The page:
Yani Tseng and Inbee Park are going in very different directions.
While Inbee Park won her third consecutive major championship of the year at the U.S. Women’s Open, former No. 1 Yani Tseng missed the cut at Sebonack and continues to struggle.
This was Park’s second U.S. Women’s Open title and her fourth career major victory. Tseng won five women’s majors in a span of three years, but has not won a major since the 2011 Women’s British Open.
With the win at Sebonack, Park joins an elite group. Only three golfers have ever won the first three majors in a single season.
Bobby Jones won the first three majors in 1930 and went on to win the “Grand Slam.” Ben Hogan won the Masters, the U.S. Open and the British Open in 1953. The great Babe Zaharias won all three majors on the LPGA Tour in 1950.
Park will be looking to make history at St. Andrew's at the beginning of August in the Ricoh Women’s British Open. She could become the first woman ever—and the first professional golfer—to win four majors in a single season.
For the first time this year, the LPGA Tour will have five major championships on its schedule. In addition to the Kraft Nabisco, Wegman’s LPGA Championship, U.S. Women’s Open and the Ricoh Women’s British Open, the Evian Championship will be held in September.
Park is playing with a calm confidence that bodes well for major championship performance. Her crisp iron play is setting up birdie opportunities, and she is putting the ball better than anyone in golf—man or woman. She does not seem to get rattled on the golf course and is in total control of her game.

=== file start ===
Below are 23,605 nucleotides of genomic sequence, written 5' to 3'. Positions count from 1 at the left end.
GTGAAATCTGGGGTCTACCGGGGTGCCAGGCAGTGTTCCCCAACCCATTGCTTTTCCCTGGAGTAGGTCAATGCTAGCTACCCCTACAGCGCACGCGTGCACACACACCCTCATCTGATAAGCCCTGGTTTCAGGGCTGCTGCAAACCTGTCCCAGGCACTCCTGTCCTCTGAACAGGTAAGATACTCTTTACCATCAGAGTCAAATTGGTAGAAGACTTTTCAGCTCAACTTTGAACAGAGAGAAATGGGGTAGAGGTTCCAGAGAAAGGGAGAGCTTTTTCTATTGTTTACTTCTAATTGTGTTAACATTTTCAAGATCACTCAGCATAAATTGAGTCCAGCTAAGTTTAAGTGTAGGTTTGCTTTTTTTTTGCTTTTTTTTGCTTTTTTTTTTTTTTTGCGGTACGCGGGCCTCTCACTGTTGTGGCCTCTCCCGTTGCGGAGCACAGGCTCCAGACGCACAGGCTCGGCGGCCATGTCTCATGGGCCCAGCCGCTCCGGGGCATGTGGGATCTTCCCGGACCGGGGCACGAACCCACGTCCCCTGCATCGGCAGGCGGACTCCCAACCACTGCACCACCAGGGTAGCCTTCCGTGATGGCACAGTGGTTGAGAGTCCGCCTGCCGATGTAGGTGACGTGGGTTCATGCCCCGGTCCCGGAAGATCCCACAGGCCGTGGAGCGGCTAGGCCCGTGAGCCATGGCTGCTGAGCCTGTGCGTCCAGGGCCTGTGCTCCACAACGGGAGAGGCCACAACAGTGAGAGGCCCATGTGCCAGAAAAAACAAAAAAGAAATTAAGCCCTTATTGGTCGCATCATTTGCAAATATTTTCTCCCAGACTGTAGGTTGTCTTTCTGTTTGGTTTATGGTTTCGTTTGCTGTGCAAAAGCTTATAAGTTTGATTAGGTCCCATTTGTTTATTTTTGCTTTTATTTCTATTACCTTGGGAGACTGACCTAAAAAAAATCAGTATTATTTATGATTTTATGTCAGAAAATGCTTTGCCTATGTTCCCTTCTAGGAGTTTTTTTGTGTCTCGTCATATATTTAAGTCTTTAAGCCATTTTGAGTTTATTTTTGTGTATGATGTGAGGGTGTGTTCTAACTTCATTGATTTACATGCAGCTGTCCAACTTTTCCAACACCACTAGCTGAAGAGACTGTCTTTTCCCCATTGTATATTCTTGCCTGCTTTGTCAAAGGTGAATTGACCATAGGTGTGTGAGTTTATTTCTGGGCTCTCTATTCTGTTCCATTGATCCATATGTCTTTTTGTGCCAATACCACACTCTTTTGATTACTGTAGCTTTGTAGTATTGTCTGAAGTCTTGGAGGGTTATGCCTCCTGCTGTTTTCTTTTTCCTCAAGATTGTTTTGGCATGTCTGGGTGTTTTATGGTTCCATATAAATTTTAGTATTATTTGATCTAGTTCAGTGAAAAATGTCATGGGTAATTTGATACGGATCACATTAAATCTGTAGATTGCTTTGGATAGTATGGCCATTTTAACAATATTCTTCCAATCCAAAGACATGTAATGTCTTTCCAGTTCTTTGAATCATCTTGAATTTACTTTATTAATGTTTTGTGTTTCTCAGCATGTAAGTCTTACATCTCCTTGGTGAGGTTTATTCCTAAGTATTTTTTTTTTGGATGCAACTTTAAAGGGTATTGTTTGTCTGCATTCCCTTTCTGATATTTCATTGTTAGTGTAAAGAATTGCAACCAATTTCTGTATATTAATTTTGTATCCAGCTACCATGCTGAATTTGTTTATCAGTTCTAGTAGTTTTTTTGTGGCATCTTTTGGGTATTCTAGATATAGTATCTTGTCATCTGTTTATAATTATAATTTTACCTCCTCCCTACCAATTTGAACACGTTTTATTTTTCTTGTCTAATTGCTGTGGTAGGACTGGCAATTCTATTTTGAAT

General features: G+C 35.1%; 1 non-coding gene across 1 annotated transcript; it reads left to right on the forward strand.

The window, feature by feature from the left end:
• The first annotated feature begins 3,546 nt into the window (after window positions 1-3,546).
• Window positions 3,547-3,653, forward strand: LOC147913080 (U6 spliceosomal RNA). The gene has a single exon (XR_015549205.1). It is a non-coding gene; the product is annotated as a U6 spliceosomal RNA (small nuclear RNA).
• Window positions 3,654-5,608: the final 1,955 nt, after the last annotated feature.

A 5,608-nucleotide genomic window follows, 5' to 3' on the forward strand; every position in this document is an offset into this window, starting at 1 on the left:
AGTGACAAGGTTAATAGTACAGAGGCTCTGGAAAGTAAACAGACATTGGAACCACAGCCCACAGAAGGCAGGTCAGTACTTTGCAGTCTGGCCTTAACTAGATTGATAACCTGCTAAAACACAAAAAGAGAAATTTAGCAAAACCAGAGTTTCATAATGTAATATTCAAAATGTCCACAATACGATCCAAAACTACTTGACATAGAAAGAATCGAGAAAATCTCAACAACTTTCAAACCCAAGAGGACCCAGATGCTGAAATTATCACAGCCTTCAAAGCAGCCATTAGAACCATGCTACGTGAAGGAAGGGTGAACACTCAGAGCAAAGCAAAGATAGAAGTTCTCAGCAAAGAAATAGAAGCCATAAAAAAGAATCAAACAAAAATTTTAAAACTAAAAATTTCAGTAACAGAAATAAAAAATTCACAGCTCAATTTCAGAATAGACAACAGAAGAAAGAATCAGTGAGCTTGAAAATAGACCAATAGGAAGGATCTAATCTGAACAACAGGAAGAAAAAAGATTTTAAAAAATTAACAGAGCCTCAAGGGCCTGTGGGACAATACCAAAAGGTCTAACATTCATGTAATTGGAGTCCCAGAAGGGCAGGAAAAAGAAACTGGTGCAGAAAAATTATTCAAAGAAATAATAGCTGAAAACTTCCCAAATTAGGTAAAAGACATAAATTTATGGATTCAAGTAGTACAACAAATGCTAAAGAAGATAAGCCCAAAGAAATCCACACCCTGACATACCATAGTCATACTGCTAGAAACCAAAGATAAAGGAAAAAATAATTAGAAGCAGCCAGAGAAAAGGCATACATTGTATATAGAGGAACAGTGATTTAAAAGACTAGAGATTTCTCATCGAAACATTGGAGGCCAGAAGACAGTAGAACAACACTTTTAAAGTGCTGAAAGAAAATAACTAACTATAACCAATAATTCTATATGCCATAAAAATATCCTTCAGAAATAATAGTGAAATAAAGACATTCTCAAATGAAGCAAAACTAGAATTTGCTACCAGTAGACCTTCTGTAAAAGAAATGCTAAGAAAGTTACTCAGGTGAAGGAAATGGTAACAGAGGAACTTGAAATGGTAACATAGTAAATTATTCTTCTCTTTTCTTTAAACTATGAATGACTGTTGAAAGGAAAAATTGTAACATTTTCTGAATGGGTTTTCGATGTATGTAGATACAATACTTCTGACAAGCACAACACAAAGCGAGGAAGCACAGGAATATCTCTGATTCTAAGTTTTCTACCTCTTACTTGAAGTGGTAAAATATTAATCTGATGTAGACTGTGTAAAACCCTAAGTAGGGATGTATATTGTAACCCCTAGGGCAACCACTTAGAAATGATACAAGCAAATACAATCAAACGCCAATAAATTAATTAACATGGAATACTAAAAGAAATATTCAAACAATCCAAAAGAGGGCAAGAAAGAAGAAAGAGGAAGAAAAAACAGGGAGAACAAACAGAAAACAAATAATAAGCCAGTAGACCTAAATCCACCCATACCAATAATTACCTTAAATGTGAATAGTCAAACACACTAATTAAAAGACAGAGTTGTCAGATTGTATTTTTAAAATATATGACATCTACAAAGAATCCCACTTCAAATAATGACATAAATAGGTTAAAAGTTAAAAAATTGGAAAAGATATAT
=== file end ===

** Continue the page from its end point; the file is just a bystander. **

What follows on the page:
She has been the No. 1 ranked woman’s player since overtaking Stacy Lewis 12 weeks ago. Her latest win at the U.S. Women’s Open only widens the gap between herself and Lewis.
Tseng held the No. 1 Rolex ranking for 109 weeks. During that time, she was the most dominating player on the LPGA Tour, winning 13 titles from 2010 to early in 2012. She was the youngest player ever—man or woman—to win five major championships, while only 22 years old.
She has not won since the Kia Classic in March of last year. In 13 starts this season, Tseng only has two top-10 finishes, and they were both at the beginning of the year. She finished runner-up at the ISPS Handa Women’s Australian Open and tied for third in the Honda LPGA Thailand.
Since then, she has missed two cuts and not finished higher than tied for 19th at the Wegman’s LPGA Championship. She has only earned $273,000 this year, nearly $2 million less than Park, and is No. 26 on the LPGA Tour money list.
While Park has won eight LPGA Tour tournaments and zoomed to No. 1 in the world, Tseng has fallen to No. 8 in the Rolex Rankings.
The win at the U.S. Women’s Open brings Park's winnings for the year to $2.1 million, $1.3 million more than I.K. Kim, who is second on the LPGA Tour money list.
Park, who is from South Korea, will turn 25 on July 12. Tseng, who is from Taiwan, is 24, six months younger than Park. Both women have a lot of golf left to play in their careers.
From April 2010 through March 2012, Tseng was unbeatable. Park has that same aura right now.
Media attention and the pressure to continue to perform at a high level affects every player differently. Annika Sorenstam and Tiger Woods seem to revel in the challenge of remaining at the peak of their game.
Other players would rather not have the added attention and prefer to remain anonymous while plying their trade in a more secure atmosphere.
Tseng found the constant media attention and pressure to remain No. 1 too oppressive, and it adversely affected her game.
Park will undergo massive scrutiny as the Women’s British Open looms nearer. Will the pressure to remain No. 1 and continue to win golf tournaments become too much for Park, as it was for Tseng?